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The memory of the infamous Willowbrook State School will not be forgotten with the opening of the Willowbrook Mile on the grounds of what is today the College of Staten Island and various agencies that still serve people with developmental disabilities. Our crew was on-hand to cover the opening of this memorial self-guided walk with Geraldo Rivera, who was preeminent among the reporters who broke the story, and others who made this day possible.
See our full coverage, including photographs at: Willowbrook Mile Ribbon Cutting.
Geraldo Rivera helped cut the ribbon to Willowbrook Walk, a mile-long path to honor people who suffered at Willowbrook State School, today, September 14.
The reporter who exposed the horror of Willowbrook was joined by William Fritz and Michael Kress of the College of Staten Island (CSI); Diane Buglioli, Co-Chair of the event and Deputy Executive Director of A Very Special Place; NYS Assemblyman Michael Cusick; and many others, including Bernard Carabello, a former resident of Willowbrook State School who now works a patient advocate for the NYS Office of People With Developmental Disabilities.
“I came to this place as a local reporter for Channel 7, Eyewitness News,” Rivera told
reporter Joseph Padalino. “I had some doctors who told me I had to come and see how bad conditions were here. They got me a key so I could get in and film the conditions, which I did.”
“The problem wasn’t that people didn’t care.” Rivera continued. “The problem was that the whole notion that you could mass-produce care for the developmentally disabled the way you mass produce cars was very deeply flawed. It was doomed to fail. It was very archaic and it was primitive and thank God it’s now part of distant history.”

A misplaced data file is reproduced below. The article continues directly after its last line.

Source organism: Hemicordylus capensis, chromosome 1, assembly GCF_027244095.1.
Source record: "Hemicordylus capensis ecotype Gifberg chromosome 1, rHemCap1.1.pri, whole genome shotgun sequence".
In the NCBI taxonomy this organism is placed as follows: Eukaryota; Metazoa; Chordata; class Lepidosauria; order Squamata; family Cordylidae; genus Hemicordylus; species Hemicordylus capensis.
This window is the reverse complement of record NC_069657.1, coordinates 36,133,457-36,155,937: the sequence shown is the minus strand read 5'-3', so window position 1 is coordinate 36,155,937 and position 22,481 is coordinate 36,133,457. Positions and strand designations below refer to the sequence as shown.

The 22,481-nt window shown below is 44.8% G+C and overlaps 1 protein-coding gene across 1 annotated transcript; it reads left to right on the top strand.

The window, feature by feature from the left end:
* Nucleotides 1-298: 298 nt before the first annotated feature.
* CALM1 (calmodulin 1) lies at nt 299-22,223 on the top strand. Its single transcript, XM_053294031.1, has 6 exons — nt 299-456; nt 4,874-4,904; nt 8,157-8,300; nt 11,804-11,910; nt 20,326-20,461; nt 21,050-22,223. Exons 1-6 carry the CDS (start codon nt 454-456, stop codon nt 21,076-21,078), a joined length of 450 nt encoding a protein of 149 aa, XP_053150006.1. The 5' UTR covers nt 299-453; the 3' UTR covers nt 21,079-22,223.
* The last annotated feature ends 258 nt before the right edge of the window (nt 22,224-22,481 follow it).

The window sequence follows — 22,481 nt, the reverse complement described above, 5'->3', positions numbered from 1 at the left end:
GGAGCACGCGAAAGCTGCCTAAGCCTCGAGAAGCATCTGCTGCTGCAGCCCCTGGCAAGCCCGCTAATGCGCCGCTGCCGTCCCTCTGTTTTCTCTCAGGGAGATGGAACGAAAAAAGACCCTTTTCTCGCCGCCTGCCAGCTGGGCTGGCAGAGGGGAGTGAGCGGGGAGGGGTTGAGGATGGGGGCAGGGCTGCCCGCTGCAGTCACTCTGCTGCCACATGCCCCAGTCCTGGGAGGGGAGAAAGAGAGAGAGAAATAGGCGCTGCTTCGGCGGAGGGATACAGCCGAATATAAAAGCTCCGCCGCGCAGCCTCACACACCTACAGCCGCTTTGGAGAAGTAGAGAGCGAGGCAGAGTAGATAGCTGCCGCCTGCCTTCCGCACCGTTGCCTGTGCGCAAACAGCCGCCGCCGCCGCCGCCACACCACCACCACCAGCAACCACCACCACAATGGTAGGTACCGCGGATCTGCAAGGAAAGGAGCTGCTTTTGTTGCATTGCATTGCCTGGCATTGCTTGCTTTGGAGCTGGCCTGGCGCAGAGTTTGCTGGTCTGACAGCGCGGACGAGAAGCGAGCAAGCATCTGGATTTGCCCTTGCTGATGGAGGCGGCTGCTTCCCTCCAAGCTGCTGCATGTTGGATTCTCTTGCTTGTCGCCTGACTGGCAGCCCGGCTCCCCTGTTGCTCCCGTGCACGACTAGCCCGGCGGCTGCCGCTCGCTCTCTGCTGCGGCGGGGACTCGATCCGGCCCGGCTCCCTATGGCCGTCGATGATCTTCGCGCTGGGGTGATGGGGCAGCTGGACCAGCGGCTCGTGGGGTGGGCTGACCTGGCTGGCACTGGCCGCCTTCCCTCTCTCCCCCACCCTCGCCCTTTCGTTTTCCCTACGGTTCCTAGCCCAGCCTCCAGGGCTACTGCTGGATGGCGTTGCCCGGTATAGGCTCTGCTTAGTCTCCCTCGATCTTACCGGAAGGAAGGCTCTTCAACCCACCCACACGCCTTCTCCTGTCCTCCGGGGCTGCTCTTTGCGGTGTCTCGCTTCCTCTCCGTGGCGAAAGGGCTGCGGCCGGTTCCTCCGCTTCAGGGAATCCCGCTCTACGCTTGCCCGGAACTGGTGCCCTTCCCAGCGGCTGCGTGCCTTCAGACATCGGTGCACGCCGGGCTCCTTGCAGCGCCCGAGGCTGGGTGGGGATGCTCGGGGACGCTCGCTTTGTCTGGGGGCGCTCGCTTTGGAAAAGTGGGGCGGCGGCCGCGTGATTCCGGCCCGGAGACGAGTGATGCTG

“I’d been at Willowbrook for 18 years!” Carabello told reporter Dolores Palermo. He said it was “bad, bad. The worst place I ever lived. Geraldo came and asked for me at Willowbrook. And that’s how I got out. He got me out. Now I work for OPWDD. I’m an advocate. I advocate for people who can’t talk for themselves.”
“I’m just so proud to be a part of this,” Cusick told reporter Gregory Perosi. “…because this will show the history of Willowbrook and what it has become.”
Mr. Padalino observed that if not for people like Rivera, “I would have been in Willowbrook, but I wasn’t. Thank you very much, Mr. Rivera.”
The Willowbrook MIle is a self-guided tour of the former campus of the State School. It spans the campus of the College of Staten Island and New York State properties that still house services for people with disabilities. Stations on the walk include a commemorative Memorial Garden Plaque, Building 29 which housed more than 100 residents, The Willowbrook Archives and Special Collections at CSI, the Institute for Basic Research, and the Elizabeth Connelly Center.
For more information on the Willowbrook Mile and to download their brochure, visit there website at http://willowbrookmile.csi.cuny.edu/about-willowbrook-mile.
– This article was written by the Life-Wire News Service staff, with specific contributions by Anthony DiFato, Anthony Buscarello, Jonathan Chernok, Anthony Kefalinos, Joseph Jones, Dolores Palermo, Joseph Padalino, and Gregory Perosi with Kathryn Carse and Edward Gregory.
The Staten Island Developmental Disabilities Council’s Annual Community Breakfast: “Keeping the Promise: It Matters to Us” was held February 26, 2016 at The Vanderbilt in South Beach. NYS Senator Diane Savino and NYS Assembly Representative Nicole Malliotakis heard the concerns of advocates for and families of people with disabilities.
Life-Wire News Service’s Meredith Arout photographed the event and filed the following video report.
Next, we will post the keynote presentation at the SIDDC Breakfast: Murray Schneps, author of “I See Your Face Before Me,” a personal account of his experience of having a child enrolled in Willowbrook State School, discusses his concern that New York State may return to the institutional system.